Phil 101 Wk 7 - I wanted to add a few things for thought...

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Ethical Relativism wrap-up or a few more reasons to reject this view I wanted to add a few “things for thought” with regard to relativism. This is a theory that not only the author of the textbook article finds problematic. In fact, very few philosophers are relativists because of all the problems, practical and logical this theory can cause. Even if we grant that ethical relativism provided a positive lesson in the early twentieth century, suggesting the suspension of Western judgmental attitudes toward other cultures, there are serious problems with the theory. I know the article mentions many of them but I would like to reiterate these here and also add a few others. 1. No Criticism or Praise of Other Cultures- Does this mean that it is always wrong to criticize another culture or group for what it does? If we are to follow the idea of ethical relativism to its logical conclusion, yes. We have no right to criticize other cultures, period. But on occasion things happen in other cultures that we feel either by instinct or through rational argument, we should criticize to maintain our own moral integrity. Curiously enough, at the time when anthropologists were beginning to write articles about cultural tolerance, one of the most offensive “social experiments” in history was being conducted in the Western world. Europe was being overtaken by the Nazis, whose extreme racism was not kept secret, even though the existence of the death camps of later years was not generally known until after the war. A true ethical relativist would have to stick to her guns and maintain that other countries had no right to criticize what was going on in Germany and Austria in the 1930’s and 1940’s. For most people, even those who believe there ought to be tolerance, there is a moral limit to tolerance and any theory that doesn’t recognize this is just not a good theory. Not only are we prevented from criticizing another culture’s doings if we accept the theory of relativism, but we also cannot praise and learn from another culture. If we find the social system of Scandinavia is more humane and functions better than any other in the world, the conclusion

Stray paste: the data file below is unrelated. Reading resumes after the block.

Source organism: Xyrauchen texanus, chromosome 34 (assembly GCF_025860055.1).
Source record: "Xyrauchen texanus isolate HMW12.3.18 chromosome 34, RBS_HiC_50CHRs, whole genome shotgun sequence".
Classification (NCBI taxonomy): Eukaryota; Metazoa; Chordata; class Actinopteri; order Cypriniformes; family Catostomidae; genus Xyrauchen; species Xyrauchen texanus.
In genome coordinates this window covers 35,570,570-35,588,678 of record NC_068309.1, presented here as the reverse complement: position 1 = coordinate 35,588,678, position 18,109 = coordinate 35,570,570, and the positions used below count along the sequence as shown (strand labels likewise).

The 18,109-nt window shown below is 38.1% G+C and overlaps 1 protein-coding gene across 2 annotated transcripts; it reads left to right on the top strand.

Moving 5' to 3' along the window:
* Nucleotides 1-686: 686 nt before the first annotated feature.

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based on relativism has to be that this is because it is right for them, but we still can’t assume that it is right for America. If we happen to admire the world ethic of Japan or Jainism’s teachings of nonviolence we can’t assume that we can adapt these things to our own culture. In short, ethical relativism when taken to its logical conclusion, precludes learning from other cultures. Curiously, that doesn’t mean that all ethical relativists would actually forbid us to learn from other cultures or to criticize others-on the contrary, ethical relativists think of themselves as very tolerant and open-minded. The problem is in the logic of the theory itself: When it is applied to real-life situations as a moral principles, it reveals itself to have certain limitations.
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